Laboratory Test Complexity

In our blog in August 2020, we gave an overview of laboratory regulation.  Today we’ll discuss the details of test complexity defined by the Clinical Laboratory Improvement Amendments. The full regulation can be found at  Search for Title 42, Chapter IV, Subchapter G, Part 493.

What kinds of labs must be CLIA certified? 

Any lab that analyzes human specimens to assist with diagnosing, preventing, or treating disease/impairment, or with assessing individual patient health must be CLIA certified. There are exceptions, including:

  • labs that only perform forensic testing,
  • research labs that test human specimens but do not provide results for diagnosis, prevention, treatment, or assessment of individual patients, and
  • federal labs with modified requirements as determined by the Secretary.
Lab Test Complexity

CLIA separates the levels of difficulty of lab test analysis into 3 primary categories.

  • Waived tests
  • Moderate complexity tests, including provider performed microscopy
  • High complexity tests
Waived Tests

Labs, physician offices, or any facility performing waived tests only must have a certificate of waiver from the organization that oversees CLIA laboratories. In Ohio, this is the Ohio Department of Health. 

Types of tests that can be performed using a certificate of waiver:

  • Are simple lab exams and procedures that have no reasonable risk of patient harm if the test is performed incorrectly.
  • Must be cleared by the Food and Drug Administration for home use.
  • Must use methods so simple and accurate that it is difficult to get the result wrong.

Examples of these very simple tests that require no advanced training in laboratory science include:

  • Manually read dipstick or tablet reagent urine tests.
  • Manually performed fecal occult blood tests.
  • Ovulation tests using color development to read the result.
  • Urine pregnancy tests using color development to read the result.
  • Manual erythrocyte sedimentation rate.
  • Hemoglobin using copper sulfate method.
  • Blood glucose using a home glucose meter cleared by the FDA.
  • Hematocrit using a microhematocrit centrifuge.
  • Hemoglobin using an analyzer that only tests hemoglobin and is self-contained and provides direct measurement and printout instead of calculating from another lab result.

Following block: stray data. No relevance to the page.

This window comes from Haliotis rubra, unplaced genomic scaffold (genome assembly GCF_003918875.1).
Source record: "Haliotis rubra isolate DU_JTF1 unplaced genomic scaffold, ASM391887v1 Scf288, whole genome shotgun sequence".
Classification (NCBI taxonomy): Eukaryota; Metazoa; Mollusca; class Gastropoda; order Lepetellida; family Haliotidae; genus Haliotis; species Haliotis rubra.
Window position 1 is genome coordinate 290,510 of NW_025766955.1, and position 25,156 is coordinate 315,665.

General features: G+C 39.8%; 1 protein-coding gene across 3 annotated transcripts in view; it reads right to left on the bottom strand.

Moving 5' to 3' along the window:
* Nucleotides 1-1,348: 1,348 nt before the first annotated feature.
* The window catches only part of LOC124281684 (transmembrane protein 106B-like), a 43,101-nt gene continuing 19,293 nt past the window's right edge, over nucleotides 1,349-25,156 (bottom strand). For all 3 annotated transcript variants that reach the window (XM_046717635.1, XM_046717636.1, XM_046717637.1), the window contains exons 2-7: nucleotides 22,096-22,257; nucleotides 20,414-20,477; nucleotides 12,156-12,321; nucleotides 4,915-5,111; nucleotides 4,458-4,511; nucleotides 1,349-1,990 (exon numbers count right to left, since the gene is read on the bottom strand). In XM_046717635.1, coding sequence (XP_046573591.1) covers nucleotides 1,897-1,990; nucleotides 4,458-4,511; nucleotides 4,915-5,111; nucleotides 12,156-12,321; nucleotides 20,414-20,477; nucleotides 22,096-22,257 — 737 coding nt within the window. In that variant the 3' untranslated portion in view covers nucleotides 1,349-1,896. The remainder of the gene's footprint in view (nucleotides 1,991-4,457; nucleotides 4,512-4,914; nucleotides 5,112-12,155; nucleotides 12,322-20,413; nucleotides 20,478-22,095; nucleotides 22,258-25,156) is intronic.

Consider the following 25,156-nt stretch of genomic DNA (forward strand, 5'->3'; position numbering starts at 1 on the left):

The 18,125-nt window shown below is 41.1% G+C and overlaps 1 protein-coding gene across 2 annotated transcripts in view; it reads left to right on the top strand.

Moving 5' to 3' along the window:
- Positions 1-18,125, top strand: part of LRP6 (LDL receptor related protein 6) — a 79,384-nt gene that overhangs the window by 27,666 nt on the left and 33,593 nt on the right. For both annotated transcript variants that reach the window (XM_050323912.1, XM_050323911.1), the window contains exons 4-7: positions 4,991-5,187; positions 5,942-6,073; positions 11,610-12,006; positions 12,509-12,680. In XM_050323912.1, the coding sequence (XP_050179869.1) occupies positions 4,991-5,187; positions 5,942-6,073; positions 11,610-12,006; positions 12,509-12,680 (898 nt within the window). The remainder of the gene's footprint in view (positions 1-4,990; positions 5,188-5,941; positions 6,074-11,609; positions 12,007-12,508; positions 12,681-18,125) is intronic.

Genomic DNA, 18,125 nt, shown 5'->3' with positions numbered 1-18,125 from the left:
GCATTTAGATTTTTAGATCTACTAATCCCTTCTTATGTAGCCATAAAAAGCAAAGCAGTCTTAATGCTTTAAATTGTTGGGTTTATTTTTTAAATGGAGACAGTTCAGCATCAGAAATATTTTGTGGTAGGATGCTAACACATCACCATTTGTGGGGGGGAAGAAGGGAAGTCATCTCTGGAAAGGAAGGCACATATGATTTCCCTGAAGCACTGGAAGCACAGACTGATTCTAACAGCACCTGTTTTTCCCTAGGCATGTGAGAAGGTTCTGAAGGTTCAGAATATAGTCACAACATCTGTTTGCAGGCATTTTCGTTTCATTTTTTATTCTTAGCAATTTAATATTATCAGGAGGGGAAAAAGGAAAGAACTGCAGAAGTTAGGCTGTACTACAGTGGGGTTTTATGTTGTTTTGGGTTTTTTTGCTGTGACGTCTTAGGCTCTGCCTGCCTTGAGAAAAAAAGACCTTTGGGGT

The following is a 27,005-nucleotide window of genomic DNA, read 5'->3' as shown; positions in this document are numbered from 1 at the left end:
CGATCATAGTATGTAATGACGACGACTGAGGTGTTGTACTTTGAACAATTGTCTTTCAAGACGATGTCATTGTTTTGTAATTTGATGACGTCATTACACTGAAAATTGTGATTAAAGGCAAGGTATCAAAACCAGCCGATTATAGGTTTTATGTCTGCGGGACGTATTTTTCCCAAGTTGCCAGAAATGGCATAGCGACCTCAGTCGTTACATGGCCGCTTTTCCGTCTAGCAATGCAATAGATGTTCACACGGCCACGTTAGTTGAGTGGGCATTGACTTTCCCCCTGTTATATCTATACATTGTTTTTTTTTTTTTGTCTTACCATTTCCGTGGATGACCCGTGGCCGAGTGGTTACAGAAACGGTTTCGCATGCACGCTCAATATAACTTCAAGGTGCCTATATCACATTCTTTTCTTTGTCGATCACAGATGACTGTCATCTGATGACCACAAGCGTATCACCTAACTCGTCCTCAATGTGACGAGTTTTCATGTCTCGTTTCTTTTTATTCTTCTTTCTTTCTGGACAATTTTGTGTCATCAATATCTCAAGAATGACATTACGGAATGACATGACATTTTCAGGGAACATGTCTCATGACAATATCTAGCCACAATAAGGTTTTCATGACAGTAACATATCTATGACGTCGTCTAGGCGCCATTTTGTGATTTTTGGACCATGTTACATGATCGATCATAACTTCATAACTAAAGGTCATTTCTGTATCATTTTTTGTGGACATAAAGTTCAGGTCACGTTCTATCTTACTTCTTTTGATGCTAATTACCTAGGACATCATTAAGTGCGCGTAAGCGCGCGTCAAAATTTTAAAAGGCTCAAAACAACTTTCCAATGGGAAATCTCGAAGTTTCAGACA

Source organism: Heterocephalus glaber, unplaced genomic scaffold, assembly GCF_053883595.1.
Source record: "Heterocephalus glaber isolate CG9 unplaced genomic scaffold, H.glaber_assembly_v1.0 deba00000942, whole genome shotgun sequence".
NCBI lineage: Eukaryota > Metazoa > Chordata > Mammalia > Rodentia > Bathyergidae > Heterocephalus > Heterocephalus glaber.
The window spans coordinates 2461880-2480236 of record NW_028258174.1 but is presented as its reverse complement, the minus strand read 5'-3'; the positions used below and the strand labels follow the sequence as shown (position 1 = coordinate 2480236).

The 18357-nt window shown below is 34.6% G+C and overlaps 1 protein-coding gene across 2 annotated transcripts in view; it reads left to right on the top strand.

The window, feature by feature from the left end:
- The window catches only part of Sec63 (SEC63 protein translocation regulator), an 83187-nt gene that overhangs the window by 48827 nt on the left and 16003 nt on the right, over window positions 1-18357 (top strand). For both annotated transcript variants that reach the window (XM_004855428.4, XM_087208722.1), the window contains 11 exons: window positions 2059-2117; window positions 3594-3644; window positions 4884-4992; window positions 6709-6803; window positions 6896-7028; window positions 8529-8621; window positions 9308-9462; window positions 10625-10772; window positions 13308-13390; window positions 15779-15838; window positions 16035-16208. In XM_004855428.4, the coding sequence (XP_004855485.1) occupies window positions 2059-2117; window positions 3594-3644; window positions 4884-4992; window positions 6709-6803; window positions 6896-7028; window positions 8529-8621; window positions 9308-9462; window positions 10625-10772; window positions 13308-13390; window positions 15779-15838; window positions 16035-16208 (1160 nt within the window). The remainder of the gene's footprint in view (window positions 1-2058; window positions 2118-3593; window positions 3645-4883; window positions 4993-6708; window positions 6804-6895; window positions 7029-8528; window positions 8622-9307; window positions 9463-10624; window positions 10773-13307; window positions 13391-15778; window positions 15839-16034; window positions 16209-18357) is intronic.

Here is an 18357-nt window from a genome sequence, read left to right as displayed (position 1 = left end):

The most important thing that labs must do if performing waived testing is to follow the manufacturer’s instructions for performing the test exactly. Any deviation from the manufacturer’s instructions makes the test a laboratory-developed test because it is being used off label, according to the FDA. This automatically puts the test into the high complexity category, with much more stringent rules and regulations.

Moderate and High Complexity Tests

Depending on the type of testing performed, labs performing moderately or highly complex tests must

  • have a certificate of accreditation,
  • successfully perform proficiency testing on blind samples to ensure the lab can obtain accurate results,
  • develop and follow a quality system that allows continuous improvement of lab processes,
  • ensure laboratory professionals have the correct education and training to perform the level of tests being used in the lab,
  • must submit to and successfully pass inspections by an appropriate regulatory agency, and
  • have facilities designed to safely perform tests, reduce risk of specimen and test supply contamination, adhere to Federal, State, and Local lab requirements, and provide safe storage conditions for specimens and records.

CLIA has a complexity scoring system for every assay that is approved by the FDA. This system ranks the following areas for each test, scoring each category from 1 – 3, with lower scores requiring less specialized knowledge/skills and systems that are difficult to mishandle and misinterpret.  If the score total is 12 or less, the test is moderate complexity. If it is higher than 12, it is high complexity.